In 2013 there were 3,230 new sign ups to the BCITO, in comparison to 2,083 in 2012. Although this is by far the largest increase in trainee numbers the BCITO has seen in recent times, chief executive Ruma Karaitiana says the industry is still short of 5,000 apprentices. “The building and construction industry is going through a period of rapid growth and demand, particularly in Auckland and Christchurch. The challenge – and the reality – of the nature of work in both cities is that everything is high priority,” he says. “In Christchurch, people can’t cope with living in damaged homes for another year. In Auckland, the housing shortage is now so acute that starting the build is vital.“
Such calls cannot be attributed simply to the self interest involved in ITOs touting for paying customers for their training programmes. As mentioned, the option of tapping the potential of women – via, say, advertising campaigns to promote female trades training and re-training – continues to be a road not taken. Arguably, the rebuild has presented a golden opportunity for the wartime exploits of Rosie The Riveter to be updated to her modern equivalent : say, Charlotte the Construction Worker. The main barriers preventing wider female participation in the building industry are socio-cultural, not physical.
In August 2013 for instance, the Ministry of Women’s Affairs published a research report entitled Building Back Better : Utilising Women’s Labour in the Canterbury Recovery. In it, the researchers tackle (at page 37) the misconceptions that women are not physically capable of doing the tasks required on a construction site.
These results suggest that women are turned off from rebuild opportunities as the workforce is male-dominated and so is the advertising for the jobs. A culture of acceptance of women on the job sites, from the top down, would go some way towards alleviating this issue. However, this would need to be effectively communicated to potential female employees to change their perception. The perception that construction jobs are too physically demanding for many women to handle has been dismissed by employers we met with, who have argued that women are able to do most if not all of the tasks required. This has not been effectively communicated to women, as the perception still prevails.
And moreover, at page 43 of the MFA report :
A barrier may exist in encouraging all employers, and specifically employers in the construction industry, to consider employing women. The industry is male-dominated and employers need to to be prepared to change this. The industry reoports that women can bring advantages to role in construction including better attention to detail, an ability to relate well toi homeowners. They often treat the equipment with more care, and are generally able to negotiate well through conflict. In order to get women into these roles the jobs need to be advertised to women. The current advertising is perceived to be male-dominated…..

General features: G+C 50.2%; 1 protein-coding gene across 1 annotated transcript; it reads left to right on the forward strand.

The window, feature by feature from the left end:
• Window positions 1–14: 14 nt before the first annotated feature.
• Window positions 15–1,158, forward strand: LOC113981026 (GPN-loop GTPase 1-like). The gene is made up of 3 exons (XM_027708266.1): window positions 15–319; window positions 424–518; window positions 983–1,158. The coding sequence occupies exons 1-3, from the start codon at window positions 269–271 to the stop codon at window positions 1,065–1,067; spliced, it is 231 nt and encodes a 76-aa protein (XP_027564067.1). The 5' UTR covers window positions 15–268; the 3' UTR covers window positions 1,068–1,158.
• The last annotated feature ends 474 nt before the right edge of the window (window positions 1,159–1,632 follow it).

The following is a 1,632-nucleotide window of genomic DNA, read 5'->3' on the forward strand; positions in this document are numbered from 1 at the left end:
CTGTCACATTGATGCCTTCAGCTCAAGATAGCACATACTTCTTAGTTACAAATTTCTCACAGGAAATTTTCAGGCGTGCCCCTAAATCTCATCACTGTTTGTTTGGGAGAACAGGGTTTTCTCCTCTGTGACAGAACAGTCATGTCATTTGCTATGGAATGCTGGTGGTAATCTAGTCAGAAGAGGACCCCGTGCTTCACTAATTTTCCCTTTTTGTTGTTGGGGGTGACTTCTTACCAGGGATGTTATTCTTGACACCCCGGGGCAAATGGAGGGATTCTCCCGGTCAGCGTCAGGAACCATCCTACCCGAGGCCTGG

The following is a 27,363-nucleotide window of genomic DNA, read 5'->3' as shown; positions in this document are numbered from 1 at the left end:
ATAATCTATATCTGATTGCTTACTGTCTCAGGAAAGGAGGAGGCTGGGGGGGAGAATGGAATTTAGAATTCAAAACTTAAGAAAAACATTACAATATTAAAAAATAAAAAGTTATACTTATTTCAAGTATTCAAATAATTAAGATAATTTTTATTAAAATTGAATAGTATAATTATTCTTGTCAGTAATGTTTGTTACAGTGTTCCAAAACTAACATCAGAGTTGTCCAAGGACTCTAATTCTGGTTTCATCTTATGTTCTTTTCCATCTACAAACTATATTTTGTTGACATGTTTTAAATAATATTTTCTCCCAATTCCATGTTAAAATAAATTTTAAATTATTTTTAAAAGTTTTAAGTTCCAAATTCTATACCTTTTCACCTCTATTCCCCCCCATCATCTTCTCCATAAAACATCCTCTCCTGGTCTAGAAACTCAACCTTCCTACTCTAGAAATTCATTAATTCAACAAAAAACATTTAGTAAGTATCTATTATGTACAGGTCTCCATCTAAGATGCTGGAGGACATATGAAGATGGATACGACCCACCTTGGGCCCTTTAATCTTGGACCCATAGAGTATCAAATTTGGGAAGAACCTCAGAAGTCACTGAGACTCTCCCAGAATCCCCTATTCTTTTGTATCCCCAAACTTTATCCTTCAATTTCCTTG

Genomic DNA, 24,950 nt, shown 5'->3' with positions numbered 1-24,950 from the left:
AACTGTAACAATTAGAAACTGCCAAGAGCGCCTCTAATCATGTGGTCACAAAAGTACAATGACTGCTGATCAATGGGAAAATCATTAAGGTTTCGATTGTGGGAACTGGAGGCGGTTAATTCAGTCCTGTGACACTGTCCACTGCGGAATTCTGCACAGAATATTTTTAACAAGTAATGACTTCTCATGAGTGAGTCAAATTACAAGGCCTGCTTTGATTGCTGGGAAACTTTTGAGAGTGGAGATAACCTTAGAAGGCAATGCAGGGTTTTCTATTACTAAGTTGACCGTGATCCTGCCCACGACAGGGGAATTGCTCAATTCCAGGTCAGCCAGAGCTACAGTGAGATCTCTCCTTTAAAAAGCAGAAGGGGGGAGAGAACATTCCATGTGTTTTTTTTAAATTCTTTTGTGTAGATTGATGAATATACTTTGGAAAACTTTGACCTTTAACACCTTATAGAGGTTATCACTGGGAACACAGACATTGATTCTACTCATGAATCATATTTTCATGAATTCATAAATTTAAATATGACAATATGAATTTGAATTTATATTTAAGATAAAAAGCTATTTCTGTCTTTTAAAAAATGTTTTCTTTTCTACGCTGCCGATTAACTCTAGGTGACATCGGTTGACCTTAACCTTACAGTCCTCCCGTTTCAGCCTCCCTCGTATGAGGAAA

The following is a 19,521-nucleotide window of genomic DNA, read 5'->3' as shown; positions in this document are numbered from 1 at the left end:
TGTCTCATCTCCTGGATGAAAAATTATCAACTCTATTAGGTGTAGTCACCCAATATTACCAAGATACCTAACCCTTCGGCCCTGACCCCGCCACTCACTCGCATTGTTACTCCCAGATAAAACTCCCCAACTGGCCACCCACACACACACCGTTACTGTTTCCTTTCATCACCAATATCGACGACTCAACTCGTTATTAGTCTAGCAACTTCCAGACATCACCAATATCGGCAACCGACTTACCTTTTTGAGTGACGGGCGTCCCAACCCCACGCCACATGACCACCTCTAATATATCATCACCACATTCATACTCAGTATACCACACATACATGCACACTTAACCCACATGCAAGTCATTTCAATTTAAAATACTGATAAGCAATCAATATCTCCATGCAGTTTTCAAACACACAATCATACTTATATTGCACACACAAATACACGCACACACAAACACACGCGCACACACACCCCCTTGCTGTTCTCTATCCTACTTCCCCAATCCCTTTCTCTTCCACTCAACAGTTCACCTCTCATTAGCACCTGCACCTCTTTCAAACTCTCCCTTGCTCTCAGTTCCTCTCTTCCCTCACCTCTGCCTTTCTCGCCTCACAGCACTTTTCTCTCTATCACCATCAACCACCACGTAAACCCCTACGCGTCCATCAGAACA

In July 2013, the same conclusions were reached by the Electricity Supply Industry Training Organisation (ESITO) A research project about the effects of employing more women in traditionally male-dominated roles shows that women bring additional skills to the workplace. ESITO’s key findings were:
• The women made a significant contribution to the health and safety aspects of their work in what is accepted as a hazardous environment.
• The teams they worked with needed to change how they operated rather than expecting the women to become “one of the boys”.
• Good human resource practices by their employers made a significant difference to the way women integrated with their work colleagues.
• Some of the motivators for women differ from men and include a greater sense of job satisfaction, good career prospects and taking on a challenge.
• Women in these types of roles provide advantages for employers through improved ability to meet diverse customer needs, having highly skilled and committed employees, reduced need to recruit from oversees, and improved communication and interpersonal skills.
The need to enable such skills to exist and flourish has been signalled before. Eight years ago, the Human Rights Commission was lamenting the low participation rates of women in trades skills training:
Latest figures show that one in twelve Modern Apprentices are women, and a growing number of them are training to become builders, joiners, carpenters, electricians and motor mechanics. “However there is still a long way to go, with female apprentices increasing from 6.6 percent in 2003 to just 8.5 percent today,” [ then Equal Employment Opportunities Commissioner Judy] McGregor says.